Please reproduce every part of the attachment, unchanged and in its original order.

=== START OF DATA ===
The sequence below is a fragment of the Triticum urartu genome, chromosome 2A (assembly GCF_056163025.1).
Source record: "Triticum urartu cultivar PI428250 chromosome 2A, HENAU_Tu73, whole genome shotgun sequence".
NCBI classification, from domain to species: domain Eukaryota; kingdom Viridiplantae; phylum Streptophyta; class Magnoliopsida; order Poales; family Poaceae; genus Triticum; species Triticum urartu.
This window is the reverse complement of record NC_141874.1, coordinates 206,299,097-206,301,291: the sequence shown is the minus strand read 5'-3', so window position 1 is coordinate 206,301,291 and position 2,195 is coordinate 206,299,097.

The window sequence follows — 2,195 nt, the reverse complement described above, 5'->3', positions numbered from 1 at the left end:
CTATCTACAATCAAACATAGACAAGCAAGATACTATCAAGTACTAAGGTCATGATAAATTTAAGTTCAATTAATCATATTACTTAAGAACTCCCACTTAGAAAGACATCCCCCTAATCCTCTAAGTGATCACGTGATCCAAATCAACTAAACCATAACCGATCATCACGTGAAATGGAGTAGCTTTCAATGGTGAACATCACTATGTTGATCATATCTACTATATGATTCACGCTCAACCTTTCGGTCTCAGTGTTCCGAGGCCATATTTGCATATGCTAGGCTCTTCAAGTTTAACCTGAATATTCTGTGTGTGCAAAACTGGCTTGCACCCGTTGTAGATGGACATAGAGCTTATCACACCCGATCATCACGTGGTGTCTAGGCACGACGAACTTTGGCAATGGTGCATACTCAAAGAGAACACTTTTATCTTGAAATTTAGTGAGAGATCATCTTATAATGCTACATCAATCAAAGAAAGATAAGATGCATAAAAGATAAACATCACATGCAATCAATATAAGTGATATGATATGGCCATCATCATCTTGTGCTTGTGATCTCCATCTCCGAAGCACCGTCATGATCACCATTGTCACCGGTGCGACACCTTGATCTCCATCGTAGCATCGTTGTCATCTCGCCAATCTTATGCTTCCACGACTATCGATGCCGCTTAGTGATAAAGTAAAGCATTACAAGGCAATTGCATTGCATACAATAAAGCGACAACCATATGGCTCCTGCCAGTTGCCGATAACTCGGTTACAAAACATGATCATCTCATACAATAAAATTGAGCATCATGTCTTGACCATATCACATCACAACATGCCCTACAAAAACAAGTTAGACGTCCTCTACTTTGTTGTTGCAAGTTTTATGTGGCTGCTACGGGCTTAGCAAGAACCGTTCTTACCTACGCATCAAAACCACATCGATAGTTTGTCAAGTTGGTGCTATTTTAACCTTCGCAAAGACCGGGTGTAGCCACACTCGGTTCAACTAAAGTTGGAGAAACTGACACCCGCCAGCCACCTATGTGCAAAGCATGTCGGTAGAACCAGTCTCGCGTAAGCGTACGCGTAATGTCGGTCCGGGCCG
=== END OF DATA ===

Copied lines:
The sequence below is a fragment of the Triticum urartu genome, chromosome 2A (assembly GCF_056163025.1).
Source record: "Triticum urartu cultivar PI428250 chromosome 2A, HENAU_Tu73, whole genome shotgun sequence".
NCBI classification, from domain to species: domain Eukaryota; kingdom Viridiplantae; phylum Streptophyta; class Magnoliopsida; order Poales; family Poaceae; genus Triticum; species Triticum urartu.
This window is the reverse complement of record NC_141874.1, coordinates 206,299,097-206,301,291: the sequence shown is the minus strand read 5'-3', so window position 1 is coordinate 206,301,291 and position 2,195 is coordinate 206,299,097.

The window sequence follows — 2,195 nt, the reverse complement described above, 5'->3', positions numbered from 1 at the left end:
CTATCTACAATCAAACATAGACAAGCAAGATACTATCAAGTACTAAGGTCATGATAAATTTAAGTTCAATTAATCATATTACTTAAGAACTCCCACTTAGAAAGACATCCCCCTAATCCTCTAAGTGATCACGTGATCCAAATCAACTAAACCATAACCGATCATCACGTGAAATGGAGTAGCTTTCAATGGTGAACATCACTATGTTGATCATATCTACTATATGATTCACGCTCAACCTTTCGGTCTCAGTGTTCCGAGGCCATATTTGCATATGCTAGGCTCTTCAAGTTTAACCTGAATATTCTGTGTGTGCAAAACTGGCTTGCACCCGTTGTAGATGGACATAGAGCTTATCACACCCGATCATCACGTGGTGTCTAGGCACGACGAACTTTGGCAATGGTGCATACTCAAAGAGAACACTTTTATCTTGAAATTTAGTGAGAGATCATCTTATAATGCTACATCAATCAAAGAAAGATAAGATGCATAAAAGATAAACATCACATGCAATCAATATAAGTGATATGATATGGCCATCATCATCTTGTGCTTGTGATCTCCATCTCCGAAGCACCGTCATGATCACCATTGTCACCGGTGCGACACCTTGATCTCCATCGTAGCATCGTTGTCATCTCGCCAATCTTATGCTTCCACGACTATCGATGCCGCTTAGTGATAAAGTAAAGCATTACAAGGCAATTGCATTGCATACAATAAAGCGACAACCATATGGCTCCTGCCAGTTGCCGATAACTCGGTTACAAAACATGATCATCTCATACAATAAAATTGAGCATCATGTCTTGACCATATCACATCACAACATGCCCTACAAAAACAAGTTAGACGTCCTCTACTTTGTTGTTGCAAGTTTTATGTGGCTGCTACGGGCTTAGCAAGAACCGTTCTTACCTACGCATCAAAACCACATCGATAGTTTGTCAAGTTGGTGCTATTTTAACCTTCGCAAAGACCGGGTGTAGCCACACTCGGTTCAACTAAAGTTGGAGAAACTGACACCCGCCAGCCACCTATGTGCAAAGCATGTCGGTAGAACCAGTCTCGCGTAAGCGTACGCGTAATGTCGGTCCGGGCCG